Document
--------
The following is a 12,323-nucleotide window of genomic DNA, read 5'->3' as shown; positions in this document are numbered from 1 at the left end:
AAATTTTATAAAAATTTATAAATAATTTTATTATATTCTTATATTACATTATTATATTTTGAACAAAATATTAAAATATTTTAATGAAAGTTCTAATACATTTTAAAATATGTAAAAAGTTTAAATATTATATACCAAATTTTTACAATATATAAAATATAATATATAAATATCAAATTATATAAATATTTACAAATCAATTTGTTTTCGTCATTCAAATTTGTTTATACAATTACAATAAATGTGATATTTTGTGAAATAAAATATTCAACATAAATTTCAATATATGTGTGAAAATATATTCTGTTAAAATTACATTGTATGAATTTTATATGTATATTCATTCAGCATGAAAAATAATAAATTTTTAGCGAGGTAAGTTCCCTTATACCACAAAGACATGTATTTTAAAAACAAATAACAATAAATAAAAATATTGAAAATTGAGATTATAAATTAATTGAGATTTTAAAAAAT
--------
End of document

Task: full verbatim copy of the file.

The following is a 12,323-nucleotide window of genomic DNA, read 5'->3' as shown; positions in this document are numbered from 1 at the left end:
AAATTTTATAAAAATTTATAAATAATTTTATTATATTCTTATATTACATTATTATATTTTGAACAAAATATTAAAATATTTTAATGAAAGTTCTAATACATTTTAAAATATGTAAAAAGTTTAAATATTATATACCAAATTTTTACAATATATAAAATATAATATATAAATATCAAATTATATAAATATTTACAAATCAATTTGTTTTCGTCATTCAAATTTGTTTATACAATTACAATAAATGTGATATTTTGTGAAATAAAATATTCAACATAAATTTCAATATATGTGTGAAAATATATTCTGTTAAAATTACATTGTATGAATTTTATATGTATATTCATTCAGCATGAAAAATAATAAATTTTTAGCGAGGTAAGTTCCCTTATACCACAAAGACATGTATTTTAAAAACAAATAACAATAAATAAAAATATTGAAAATTGAGATTATAAATTAATTGAGATTTTAAAAAAT